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Dekel on deck

May 2nd, 2012 · No Comments


DJ Dekel at one of his Yes interactive dance parties. They are usually held at Oz Studios (134 Ossington Ave.). Courtesy Jonathan Dekel.

By Karen Bliss

Annex resident Jonathan Dekel’s first DJ gig was in 2003 at the age of 18 in London, England at an after-show party for on-the-rise Montreal band The Dears.

He had flown there from Amsterdam, where he was living at the time, for his first international article as a budding music journalist-for the defunct Chart Magazine.

“I was with a friend of mine who also works in the music business and The Dears’ manager at the time, Nadine Gelineu, said, ‘You guys DJ!’ So we said, ‘Yeah, of course,’” Dekel says. “So the first time I deejayed was in front of every major A&R scout in England.”

Today, the 27-year-old Dekel continues to DJ monthly and his interactive dance parties with Michael Joffe of GlassBOX Television are always a sell out.  The thematic nights have ranged from Yes New York, for which he played music from 2001 Strokes-era NYC to Oui Paris, which was 2007 Daft Punk/Justice era.

The next one, Yes Toronto, is April 13 at Oz Studios (134 Ossington St.), inspired by the recent The Grid and praising Toronto’s latest music output.

Dekel has also become one of the most respected music scribes in Canada. His pieces have been published by Spin, National Post, AOL Music, Spinner, MSN, Eye Weekly, The Grid, Chartattack, Amsterdam Weekly and Gasoline Magazine.

In September 2011, however, Dekel left freelance music journalism to accept a full-time office job as online editor for, mainly writing about television. The day of this interview, he had just spoken with Jersey Shore’s Pauly D.

“I used to do more serious writing and now it’s more pop culture,” says Dekel. “But it’s also for Postmedia wire so everything I write gets picked up by every newspaper. Once in a while, I’ll do the music [pieces] for the National Post, like that Sheepdogs piece that was on the cover.”

Dekel, who was born in Israel and moved to Canada with his family when he was barely four-years-old, has always carved out a unique and independent path.  He likely inherited that trait from his parents who suddenly uprooted the family to Amsterdam when he was 18.

“They said we needed a different viewpoint,” Dekel explains. “They were from Israel; we were too North American. They took us out there for a year and I started the music magazine, Incendiary. They came back to Toronto and I stayed there and ran the magazine for another two years.”

When Dekel came home, he started writing for Gasoline,published by family friend Darryl Fine, also the owner of Toronto establishments, the Bovine Sex Club and Shanghai Cowboy (I was actually Dekel’s editor for a while and noted his promise). After Gasoline’s demise, Dekel kept freelancing and landed some candid interviews with such artists as Yoko Ono and Jack White.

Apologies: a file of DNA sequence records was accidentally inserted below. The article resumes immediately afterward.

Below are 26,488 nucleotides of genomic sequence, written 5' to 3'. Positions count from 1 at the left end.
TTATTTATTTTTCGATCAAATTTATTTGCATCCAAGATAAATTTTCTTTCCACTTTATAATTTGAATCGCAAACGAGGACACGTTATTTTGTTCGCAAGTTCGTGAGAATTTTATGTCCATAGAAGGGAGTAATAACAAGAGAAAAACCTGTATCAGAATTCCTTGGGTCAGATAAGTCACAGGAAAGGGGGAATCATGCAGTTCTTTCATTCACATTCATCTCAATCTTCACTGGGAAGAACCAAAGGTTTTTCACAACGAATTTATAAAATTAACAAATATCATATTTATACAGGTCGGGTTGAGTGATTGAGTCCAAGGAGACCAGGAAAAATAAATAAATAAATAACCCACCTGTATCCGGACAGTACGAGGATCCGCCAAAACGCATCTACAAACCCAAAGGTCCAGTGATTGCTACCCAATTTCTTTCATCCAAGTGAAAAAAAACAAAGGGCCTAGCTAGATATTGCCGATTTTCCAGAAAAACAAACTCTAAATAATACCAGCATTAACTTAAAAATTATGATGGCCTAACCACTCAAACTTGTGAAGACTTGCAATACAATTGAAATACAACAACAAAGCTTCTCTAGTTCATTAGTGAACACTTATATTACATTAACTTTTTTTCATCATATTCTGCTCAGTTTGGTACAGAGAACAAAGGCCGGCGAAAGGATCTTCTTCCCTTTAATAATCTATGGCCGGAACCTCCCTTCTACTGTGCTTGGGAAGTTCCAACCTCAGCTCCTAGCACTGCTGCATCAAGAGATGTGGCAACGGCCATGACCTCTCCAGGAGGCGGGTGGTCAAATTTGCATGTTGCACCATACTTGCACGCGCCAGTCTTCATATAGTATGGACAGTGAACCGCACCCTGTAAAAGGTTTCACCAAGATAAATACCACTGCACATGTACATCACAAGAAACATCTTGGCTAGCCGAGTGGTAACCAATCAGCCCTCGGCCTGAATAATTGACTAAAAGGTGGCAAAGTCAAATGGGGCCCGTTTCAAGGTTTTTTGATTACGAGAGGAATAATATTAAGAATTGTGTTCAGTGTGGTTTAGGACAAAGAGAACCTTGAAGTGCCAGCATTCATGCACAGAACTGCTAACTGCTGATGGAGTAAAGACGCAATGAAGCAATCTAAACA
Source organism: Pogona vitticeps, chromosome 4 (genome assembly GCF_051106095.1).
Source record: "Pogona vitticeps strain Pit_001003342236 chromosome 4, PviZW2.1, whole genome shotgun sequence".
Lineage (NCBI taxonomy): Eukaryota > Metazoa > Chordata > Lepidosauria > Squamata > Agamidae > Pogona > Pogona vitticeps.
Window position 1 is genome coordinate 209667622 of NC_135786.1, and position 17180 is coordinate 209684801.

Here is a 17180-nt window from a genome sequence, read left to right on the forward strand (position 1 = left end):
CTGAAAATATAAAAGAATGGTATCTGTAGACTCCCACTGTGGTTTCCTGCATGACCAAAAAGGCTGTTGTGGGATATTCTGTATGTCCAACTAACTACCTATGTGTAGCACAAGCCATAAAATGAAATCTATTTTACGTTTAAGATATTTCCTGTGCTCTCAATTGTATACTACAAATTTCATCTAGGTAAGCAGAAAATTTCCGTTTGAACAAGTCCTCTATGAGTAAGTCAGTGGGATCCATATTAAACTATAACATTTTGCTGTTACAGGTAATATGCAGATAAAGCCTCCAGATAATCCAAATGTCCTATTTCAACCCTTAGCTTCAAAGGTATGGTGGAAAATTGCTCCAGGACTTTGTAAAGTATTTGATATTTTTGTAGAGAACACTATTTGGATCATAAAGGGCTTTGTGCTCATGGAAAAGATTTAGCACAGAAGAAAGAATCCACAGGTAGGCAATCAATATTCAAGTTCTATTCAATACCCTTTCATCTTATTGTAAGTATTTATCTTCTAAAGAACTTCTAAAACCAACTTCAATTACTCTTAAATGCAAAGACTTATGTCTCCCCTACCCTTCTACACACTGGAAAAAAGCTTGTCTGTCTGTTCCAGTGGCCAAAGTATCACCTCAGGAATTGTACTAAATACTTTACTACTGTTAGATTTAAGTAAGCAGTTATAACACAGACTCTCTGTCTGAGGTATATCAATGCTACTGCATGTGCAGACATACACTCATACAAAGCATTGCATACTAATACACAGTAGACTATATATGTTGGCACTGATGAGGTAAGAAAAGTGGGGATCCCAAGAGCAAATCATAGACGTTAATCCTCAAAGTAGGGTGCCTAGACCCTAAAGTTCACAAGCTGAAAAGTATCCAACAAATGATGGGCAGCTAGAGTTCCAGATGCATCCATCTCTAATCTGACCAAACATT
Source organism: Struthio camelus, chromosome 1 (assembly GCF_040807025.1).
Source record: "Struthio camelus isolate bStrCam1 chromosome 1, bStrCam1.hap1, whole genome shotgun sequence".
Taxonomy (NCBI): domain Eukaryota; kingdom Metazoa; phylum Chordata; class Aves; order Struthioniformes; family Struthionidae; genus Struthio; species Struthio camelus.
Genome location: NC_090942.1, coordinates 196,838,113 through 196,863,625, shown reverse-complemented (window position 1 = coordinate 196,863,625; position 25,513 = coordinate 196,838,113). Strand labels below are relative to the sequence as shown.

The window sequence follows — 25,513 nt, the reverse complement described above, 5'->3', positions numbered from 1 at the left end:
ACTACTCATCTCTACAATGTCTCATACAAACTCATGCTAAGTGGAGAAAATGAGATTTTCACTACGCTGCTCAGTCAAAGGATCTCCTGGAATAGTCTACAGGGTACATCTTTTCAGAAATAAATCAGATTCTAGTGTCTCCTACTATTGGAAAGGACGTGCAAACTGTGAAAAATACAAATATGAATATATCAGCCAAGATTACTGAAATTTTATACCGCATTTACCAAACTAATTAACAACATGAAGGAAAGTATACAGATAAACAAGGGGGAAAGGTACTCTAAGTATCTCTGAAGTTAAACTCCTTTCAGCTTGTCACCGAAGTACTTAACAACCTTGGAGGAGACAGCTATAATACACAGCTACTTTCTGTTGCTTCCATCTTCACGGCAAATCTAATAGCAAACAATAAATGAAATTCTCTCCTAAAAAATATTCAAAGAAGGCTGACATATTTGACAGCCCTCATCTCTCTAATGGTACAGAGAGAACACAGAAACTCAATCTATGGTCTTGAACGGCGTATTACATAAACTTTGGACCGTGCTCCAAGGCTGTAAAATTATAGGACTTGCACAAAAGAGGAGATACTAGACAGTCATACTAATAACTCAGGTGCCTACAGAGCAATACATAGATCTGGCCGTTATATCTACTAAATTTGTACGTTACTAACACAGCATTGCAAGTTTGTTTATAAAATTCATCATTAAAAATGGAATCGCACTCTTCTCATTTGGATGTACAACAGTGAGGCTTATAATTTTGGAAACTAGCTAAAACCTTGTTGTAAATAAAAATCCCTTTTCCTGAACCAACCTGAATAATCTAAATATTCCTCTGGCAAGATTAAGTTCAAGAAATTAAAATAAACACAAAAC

Dekel is also a musician. He plays guitar, bass, piano, drums and sings. In 2011, he joined Neon Windbreaker as its guitarist and backing vocalist. “It started out as a joke,” says Dekel, explaining that singer Eric Warner, a local promoter, wanted to put together a band that had no music background and was comprised entirely of music industry people, just to see how far it could go.

At their first show, they just asked the audience how long each song should be. Bigger opening slots came and eventually Dekel started writing songs for the band and the line-up was solidified: Warner, Dekel, bassist Patrick McCormack, guitarist Matthew Wronski and drummer Benjamin Reinhartz.

“We tried to figure out a musical style that would be the hardest for people to like and we ended up with hardcore music,” says Dekel.  “I don’t like hardcore music, but I was writing the songs so I wrote these pop songs that were hardcore-ized, so we got ‘pop-core.’”

Jonathan Dekel, pictured at centre advertising The Black Keys, with his bandmates in Neon Windbreaker. Courtesy Jonathan Dekel

Dekel did the publicity for the band and Neon Windbreaker ended up with a feature in Eye Weekly after performing numerous gigs at the SXSW music festival in Austin, Texas.

“It was a big story called “The Jokes Over” about us starting to take this seriously,” he says. “It ran at the same time as The Juno Awards story and our story became way bigger.

“We created this band to expose the idea that talent has very little to do with band success in Canada. It’s all about who you know. We thought it would be fun to expose that and be completely obvious about that.”

No longer a joke, Neon Windbreaker got a government grant and will soon release its new album, Perks.

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